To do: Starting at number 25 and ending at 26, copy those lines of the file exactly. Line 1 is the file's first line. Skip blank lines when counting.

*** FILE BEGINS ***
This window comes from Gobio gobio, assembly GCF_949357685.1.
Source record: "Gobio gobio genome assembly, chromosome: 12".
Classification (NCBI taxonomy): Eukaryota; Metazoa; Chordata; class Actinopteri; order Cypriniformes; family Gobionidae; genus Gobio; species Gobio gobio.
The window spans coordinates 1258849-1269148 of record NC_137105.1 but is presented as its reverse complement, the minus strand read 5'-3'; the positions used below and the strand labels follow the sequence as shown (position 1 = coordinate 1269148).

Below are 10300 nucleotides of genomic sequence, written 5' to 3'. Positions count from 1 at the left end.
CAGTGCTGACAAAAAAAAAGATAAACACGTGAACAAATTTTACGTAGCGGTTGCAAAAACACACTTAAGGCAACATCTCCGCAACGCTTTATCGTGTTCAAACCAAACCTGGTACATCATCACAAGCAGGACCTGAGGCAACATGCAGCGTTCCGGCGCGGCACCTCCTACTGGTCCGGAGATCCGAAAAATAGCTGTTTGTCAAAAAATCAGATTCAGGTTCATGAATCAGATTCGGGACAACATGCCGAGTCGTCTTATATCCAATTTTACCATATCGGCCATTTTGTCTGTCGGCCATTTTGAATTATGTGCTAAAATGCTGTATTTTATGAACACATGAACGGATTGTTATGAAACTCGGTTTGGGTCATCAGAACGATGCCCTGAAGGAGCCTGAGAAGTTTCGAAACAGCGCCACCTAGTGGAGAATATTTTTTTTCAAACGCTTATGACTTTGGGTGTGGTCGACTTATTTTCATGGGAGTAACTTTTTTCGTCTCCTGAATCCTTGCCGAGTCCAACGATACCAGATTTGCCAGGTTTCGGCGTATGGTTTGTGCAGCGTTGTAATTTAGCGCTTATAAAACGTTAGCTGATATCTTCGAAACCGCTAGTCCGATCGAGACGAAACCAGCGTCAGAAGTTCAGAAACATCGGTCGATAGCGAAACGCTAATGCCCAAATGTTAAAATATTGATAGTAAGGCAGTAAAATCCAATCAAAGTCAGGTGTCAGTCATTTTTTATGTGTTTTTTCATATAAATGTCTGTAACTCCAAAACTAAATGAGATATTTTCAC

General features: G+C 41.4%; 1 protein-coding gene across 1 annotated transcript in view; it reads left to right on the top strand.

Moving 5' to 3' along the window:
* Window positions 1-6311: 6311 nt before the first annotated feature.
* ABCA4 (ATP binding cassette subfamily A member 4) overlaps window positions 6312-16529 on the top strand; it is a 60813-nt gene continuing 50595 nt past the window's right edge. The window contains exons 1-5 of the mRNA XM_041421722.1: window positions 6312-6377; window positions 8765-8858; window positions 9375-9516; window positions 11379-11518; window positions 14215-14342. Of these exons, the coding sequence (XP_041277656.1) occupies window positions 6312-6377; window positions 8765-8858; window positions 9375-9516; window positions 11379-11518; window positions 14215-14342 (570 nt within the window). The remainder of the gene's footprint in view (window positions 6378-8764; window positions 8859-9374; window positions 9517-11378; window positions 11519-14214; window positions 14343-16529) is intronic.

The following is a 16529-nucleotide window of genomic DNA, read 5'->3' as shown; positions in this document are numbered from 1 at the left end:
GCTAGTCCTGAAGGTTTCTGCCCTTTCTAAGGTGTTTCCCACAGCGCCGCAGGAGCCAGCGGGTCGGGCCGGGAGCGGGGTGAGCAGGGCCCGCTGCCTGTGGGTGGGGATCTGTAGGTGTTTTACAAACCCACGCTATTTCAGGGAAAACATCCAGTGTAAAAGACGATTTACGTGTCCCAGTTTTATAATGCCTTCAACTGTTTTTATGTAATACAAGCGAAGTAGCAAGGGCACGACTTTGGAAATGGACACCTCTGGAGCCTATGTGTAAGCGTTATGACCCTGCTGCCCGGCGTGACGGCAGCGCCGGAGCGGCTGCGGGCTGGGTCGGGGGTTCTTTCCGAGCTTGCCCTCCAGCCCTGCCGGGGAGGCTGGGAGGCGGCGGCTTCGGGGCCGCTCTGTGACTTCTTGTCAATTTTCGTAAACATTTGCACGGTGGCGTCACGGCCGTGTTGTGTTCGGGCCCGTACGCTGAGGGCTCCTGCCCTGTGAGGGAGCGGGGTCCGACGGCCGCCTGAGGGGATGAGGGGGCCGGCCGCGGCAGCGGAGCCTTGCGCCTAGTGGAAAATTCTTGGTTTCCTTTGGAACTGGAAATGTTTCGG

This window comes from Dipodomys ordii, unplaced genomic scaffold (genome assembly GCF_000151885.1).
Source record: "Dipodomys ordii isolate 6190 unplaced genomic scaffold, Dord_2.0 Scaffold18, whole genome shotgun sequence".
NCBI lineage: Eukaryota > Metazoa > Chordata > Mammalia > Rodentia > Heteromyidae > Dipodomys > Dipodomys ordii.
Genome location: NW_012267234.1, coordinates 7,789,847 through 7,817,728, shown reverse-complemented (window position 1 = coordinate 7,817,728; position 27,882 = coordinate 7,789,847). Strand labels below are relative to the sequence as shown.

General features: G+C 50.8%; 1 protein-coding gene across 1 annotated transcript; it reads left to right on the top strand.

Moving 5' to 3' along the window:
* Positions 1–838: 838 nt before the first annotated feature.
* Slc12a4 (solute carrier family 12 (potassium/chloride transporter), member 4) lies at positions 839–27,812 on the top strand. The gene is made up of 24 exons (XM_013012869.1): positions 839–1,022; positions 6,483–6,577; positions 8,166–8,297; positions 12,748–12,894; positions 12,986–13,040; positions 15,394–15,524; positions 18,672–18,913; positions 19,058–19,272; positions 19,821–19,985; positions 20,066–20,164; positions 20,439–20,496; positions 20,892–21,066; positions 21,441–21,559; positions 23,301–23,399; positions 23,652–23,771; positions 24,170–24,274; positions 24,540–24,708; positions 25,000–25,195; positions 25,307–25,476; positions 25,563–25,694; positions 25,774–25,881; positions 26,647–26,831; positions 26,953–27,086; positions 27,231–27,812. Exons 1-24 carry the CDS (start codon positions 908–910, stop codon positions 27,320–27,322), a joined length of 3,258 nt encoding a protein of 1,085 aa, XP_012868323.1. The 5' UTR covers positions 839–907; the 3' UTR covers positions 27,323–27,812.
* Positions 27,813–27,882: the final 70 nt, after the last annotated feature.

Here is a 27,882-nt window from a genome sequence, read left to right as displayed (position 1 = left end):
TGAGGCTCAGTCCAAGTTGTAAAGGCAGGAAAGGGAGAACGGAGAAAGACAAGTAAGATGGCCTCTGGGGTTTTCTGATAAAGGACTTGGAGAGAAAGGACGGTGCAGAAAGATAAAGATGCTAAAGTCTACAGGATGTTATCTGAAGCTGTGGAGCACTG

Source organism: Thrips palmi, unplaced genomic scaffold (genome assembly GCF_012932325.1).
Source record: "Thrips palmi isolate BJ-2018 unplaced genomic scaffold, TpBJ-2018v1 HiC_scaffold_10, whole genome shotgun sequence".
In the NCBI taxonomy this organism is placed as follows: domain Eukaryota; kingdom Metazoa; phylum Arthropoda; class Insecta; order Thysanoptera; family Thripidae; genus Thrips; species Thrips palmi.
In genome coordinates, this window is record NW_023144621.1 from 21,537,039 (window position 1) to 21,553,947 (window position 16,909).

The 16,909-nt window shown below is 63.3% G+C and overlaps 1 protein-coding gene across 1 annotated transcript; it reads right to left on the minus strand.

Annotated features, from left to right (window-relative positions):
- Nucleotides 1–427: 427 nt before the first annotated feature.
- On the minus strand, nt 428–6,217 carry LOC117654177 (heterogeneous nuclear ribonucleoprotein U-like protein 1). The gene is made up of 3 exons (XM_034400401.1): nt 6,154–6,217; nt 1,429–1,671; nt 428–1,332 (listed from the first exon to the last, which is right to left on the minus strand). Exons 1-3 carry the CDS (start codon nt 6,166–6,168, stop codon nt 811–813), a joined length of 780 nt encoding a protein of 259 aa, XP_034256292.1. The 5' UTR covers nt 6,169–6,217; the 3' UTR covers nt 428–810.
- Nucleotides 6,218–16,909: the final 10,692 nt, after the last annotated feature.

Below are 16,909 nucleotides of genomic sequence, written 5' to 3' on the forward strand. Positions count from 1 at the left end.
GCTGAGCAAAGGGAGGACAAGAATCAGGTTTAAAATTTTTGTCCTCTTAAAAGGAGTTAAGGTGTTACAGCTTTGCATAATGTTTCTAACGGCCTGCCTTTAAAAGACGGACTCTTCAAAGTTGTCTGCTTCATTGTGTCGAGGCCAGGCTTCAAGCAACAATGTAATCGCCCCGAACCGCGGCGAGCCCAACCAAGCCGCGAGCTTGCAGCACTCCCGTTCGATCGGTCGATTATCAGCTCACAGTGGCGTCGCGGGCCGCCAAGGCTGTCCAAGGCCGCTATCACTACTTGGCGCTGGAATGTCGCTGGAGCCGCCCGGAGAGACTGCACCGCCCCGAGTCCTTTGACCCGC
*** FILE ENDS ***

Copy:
Source record: "Thrips palmi isolate BJ-2018 unplaced genomic scaffold, TpBJ-2018v1 HiC_scaffold_10, whole genome shotgun sequence".
In the NCBI taxonomy this organism is placed as follows: domain Eukaryota; kingdom Metazoa; phylum Arthropoda; class Insecta; order Thysanoptera; family Thripidae; genus Thrips; species Thrips palmi.